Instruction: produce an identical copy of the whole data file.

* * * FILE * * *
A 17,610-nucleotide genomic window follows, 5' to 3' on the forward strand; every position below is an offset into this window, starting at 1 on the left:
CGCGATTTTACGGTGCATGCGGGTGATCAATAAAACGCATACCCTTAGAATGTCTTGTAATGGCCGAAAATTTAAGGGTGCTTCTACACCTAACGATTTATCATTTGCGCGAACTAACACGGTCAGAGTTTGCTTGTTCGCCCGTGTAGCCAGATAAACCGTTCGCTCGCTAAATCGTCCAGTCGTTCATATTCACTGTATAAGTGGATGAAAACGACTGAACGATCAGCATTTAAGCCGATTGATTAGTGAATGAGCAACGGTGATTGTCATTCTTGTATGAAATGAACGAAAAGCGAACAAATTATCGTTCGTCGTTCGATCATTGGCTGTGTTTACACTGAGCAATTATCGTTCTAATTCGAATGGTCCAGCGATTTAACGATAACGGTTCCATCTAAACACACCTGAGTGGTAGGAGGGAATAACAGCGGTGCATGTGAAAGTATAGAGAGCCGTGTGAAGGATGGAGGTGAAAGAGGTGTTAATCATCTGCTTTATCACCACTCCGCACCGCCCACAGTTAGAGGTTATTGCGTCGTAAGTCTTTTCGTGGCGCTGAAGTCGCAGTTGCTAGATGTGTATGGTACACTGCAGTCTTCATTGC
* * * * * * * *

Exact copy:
A 17,610-nucleotide genomic window follows, 5' to 3' on the forward strand; every position below is an offset into this window, starting at 1 on the left:
CGCGATTTTACGGTGCATGCGGGTGATCAATAAAACGCATACCCTTAGAATGTCTTGTAATGGCCGAAAATTTAAGGGTGCTTCTACACCTAACGATTTATCATTTGCGCGAACTAACACGGTCAGAGTTTGCTTGTTCGCCCGTGTAGCCAGATAAACCGTTCGCTCGCTAAATCGTCCAGTCGTTCATATTCACTGTATAAGTGGATGAAAACGACTGAACGATCAGCATTTAAGCCGATTGATTAGTGAATGAGCAACGGTGATTGTCATTCTTGTATGAAATGAACGAAAAGCGAACAAATTATCGTTCGTCGTTCGATCATTGGCTGTGTTTACACTGAGCAATTATCGTTCTAATTCGAATGGTCCAGCGATTTAACGATAACGGTTCCATCTAAACACACCTGAGTGGTAGGAGGGAATAACAGCGGTGCATGTGAAAGTATAGAGAGCCGTGTGAAGGATGGAGGTGAAAGAGGTGTTAATCATCTGCTTTATCACCACTCCGCACCGCCCACAGTTAGAGGTTATTGCGTCGTAAGTCTTTTCGTGGCGCTGAAGTCGCAGTTGCTAGATGTGTATGGTACACTGCAGTCTTCATTGC